“Beginning your first moments as a hatchling beside a lump of coal is not the best start to life,” Leck said.

                            UPDATE: Feb. 9, 2017, 5:12 p.m. AEDT Comment added from Kathryn Berry.

                            Source: http://mashable.com/

                            This ill sea turtle has been eating coins thrown into her pond by tourists

                            Image: Nantarika Chansue/Facebook

                            Years of eating coins dropped at the bottom of a pond has rendered a sea turtle in pain, and headed to the surgery ward.

                            The 25-year-old Thai sea turtle was discovered living in a pond in Si Racha, a town on the east coast of Thailand, according to the Bangkok Post.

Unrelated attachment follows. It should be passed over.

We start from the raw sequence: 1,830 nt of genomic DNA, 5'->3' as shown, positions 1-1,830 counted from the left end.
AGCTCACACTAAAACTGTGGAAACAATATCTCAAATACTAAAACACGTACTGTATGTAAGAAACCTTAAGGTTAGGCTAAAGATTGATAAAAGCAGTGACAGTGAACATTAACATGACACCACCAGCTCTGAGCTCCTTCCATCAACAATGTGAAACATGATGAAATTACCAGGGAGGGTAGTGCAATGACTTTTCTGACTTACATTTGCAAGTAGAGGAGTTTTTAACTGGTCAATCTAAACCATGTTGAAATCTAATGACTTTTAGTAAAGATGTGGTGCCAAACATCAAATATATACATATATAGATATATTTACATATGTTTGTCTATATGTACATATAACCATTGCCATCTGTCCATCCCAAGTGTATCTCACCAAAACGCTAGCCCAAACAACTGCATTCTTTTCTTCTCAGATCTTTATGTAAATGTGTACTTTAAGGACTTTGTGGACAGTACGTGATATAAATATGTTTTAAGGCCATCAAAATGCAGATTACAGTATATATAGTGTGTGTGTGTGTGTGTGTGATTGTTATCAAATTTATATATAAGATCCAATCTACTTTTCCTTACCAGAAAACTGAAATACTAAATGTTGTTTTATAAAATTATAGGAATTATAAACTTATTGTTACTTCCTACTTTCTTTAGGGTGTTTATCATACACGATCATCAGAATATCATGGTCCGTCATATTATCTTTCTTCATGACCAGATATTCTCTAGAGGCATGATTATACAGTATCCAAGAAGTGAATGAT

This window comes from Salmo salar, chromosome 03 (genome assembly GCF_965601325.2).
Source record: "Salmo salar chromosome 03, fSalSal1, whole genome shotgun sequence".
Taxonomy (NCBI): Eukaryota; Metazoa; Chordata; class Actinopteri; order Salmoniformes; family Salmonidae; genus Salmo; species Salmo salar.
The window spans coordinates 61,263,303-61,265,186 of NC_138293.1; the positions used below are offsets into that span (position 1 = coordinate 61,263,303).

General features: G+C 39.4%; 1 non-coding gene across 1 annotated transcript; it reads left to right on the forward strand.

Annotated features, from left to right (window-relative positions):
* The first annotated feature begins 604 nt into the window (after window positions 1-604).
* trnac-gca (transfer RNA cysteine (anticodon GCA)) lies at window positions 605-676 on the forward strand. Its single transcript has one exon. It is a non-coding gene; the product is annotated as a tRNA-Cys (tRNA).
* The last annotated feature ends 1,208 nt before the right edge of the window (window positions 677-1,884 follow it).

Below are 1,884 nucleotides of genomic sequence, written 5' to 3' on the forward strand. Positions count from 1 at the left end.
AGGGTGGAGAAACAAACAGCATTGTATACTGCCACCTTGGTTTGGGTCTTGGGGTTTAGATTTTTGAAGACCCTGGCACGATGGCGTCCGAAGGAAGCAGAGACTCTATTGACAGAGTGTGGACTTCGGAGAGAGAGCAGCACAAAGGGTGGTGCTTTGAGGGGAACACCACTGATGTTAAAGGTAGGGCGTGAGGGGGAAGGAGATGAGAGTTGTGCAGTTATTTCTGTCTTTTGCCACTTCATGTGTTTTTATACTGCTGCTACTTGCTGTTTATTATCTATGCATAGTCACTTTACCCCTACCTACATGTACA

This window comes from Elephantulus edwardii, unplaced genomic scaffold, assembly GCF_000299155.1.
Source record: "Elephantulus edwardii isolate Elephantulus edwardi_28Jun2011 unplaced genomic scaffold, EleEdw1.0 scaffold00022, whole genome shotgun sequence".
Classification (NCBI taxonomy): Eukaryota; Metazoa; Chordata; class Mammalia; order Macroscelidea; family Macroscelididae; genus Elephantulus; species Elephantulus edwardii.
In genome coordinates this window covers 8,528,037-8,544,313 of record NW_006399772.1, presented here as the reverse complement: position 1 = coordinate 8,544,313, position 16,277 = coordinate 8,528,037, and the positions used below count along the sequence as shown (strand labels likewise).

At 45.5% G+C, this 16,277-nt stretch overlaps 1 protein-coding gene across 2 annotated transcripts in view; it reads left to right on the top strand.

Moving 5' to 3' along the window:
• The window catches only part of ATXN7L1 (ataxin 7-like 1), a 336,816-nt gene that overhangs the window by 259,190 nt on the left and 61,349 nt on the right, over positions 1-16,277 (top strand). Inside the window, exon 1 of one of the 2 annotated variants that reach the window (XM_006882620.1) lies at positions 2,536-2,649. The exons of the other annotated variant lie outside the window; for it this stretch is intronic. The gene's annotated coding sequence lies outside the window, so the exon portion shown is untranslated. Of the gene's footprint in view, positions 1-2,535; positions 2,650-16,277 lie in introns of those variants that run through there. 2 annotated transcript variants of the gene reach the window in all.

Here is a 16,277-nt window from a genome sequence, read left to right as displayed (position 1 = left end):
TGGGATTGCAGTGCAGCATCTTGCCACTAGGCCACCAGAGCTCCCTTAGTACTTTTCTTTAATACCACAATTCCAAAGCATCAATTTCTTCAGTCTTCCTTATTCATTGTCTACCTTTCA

Vets conducted a CT scan and discovered a lump of coins measuring an alarming 20 x 23 x 30 cm (7.8 x 9 x 11 in.) in the turtle’s body, pressing down on its ventral shell (or the turtle’s belly), causing it to be cracked, swollen and infected. Scans also showed a fish hook in her intestine.

                            A CT scan of the turtle shows the mass of coins

                            Image: Nantarika chansue/Facebook

                            Image: Nantarika Chansue/Facebook

                            The turtle was brought to Chulalongkorn University by the Royal Thai Naval Air and Coastal Defence Command, where they found roughly 2,000 baht ($57.37) worth of coins in its tummy, the Metro reported.

                            The turtle, nicknamed Bank, was also suffering from a severe lung infection, which was preventing it from diving, breathing and eating properly.

                            Vets hope that they can operate on her to remove the coins in two weeks, after her overall health condition improves under care.